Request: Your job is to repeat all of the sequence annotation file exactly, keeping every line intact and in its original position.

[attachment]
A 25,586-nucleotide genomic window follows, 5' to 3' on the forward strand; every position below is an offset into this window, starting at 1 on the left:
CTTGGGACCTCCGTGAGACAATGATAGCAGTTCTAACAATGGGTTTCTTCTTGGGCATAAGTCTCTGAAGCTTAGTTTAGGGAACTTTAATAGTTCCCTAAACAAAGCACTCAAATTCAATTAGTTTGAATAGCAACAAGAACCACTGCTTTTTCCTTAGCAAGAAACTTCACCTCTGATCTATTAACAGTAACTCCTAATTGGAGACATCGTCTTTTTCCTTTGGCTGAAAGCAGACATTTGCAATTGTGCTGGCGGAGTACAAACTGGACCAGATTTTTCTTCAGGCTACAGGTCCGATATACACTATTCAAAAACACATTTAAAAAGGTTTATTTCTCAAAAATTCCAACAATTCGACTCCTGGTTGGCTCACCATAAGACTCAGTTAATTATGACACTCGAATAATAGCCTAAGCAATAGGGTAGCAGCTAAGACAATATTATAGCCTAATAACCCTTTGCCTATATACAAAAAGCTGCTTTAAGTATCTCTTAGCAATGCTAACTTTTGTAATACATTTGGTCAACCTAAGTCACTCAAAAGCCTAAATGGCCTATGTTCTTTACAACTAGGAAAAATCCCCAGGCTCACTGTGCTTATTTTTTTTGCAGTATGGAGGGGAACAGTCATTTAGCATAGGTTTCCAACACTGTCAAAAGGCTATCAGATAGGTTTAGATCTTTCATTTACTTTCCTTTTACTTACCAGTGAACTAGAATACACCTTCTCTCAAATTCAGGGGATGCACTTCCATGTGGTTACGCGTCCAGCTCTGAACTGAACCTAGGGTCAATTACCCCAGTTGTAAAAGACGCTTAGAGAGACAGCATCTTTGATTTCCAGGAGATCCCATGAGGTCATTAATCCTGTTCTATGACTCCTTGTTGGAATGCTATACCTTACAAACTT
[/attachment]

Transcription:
A 25,586-nucleotide genomic window follows, 5' to 3' on the forward strand; every position below is an offset into this window, starting at 1 on the left:
CTTGGGACCTCCGTGAGACAATGATAGCAGTTCTAACAATGGGTTTCTTCTTGGGCATAAGTCTCTGAAGCTTAGTTTAGGGAACTTTAATAGTTCCCTAAACAAAGCACTCAAATTCAATTAGTTTGAATAGCAACAAGAACCACTGCTTTTTCCTTAGCAAGAAACTTCACCTCTGATCTATTAACAGTAACTCCTAATTGGAGACATCGTCTTTTTCCTTTGGCTGAAAGCAGACATTTGCAATTGTGCTGGCGGAGTACAAACTGGACCAGATTTTTCTTCAGGCTACAGGTCCGATATACACTATTCAAAAACACATTTAAAAAGGTTTATTTCTCAAAAATTCCAACAATTCGACTCCTGGTTGGCTCACCATAAGACTCAGTTAATTATGACACTCGAATAATAGCCTAAGCAATAGGGTAGCAGCTAAGACAATATTATAGCCTAATAACCCTTTGCCTATATACAAAAAGCTGCTTTAAGTATCTCTTAGCAATGCTAACTTTTGTAATACATTTGGTCAACCTAAGTCACTCAAAAGCCTAAATGGCCTATGTTCTTTACAACTAGGAAAAATCCCCAGGCTCACTGTGCTTATTTTTTTTGCAGTATGGAGGGGAACAGTCATTTAGCATAGGTTTCCAACACTGTCAAAAGGCTATCAGATAGGTTTAGATCTTTCATTTACTTTCCTTTTACTTACCAGTGAACTAGAATACACCTTCTCTCAAATTCAGGGGATGCACTTCCATGTGGTTACGCGTCCAGCTCTGAACTGAACCTAGGGTCAATTACCCCAGTTGTAAAAGACGCTTAGAGAGACAGCATCTTTGATTTCCAGGAGATCCCATGAGGTCATTAATCCTGTTCTATGACTCCTTGTTGGAATGCTATACCTTACAAACTT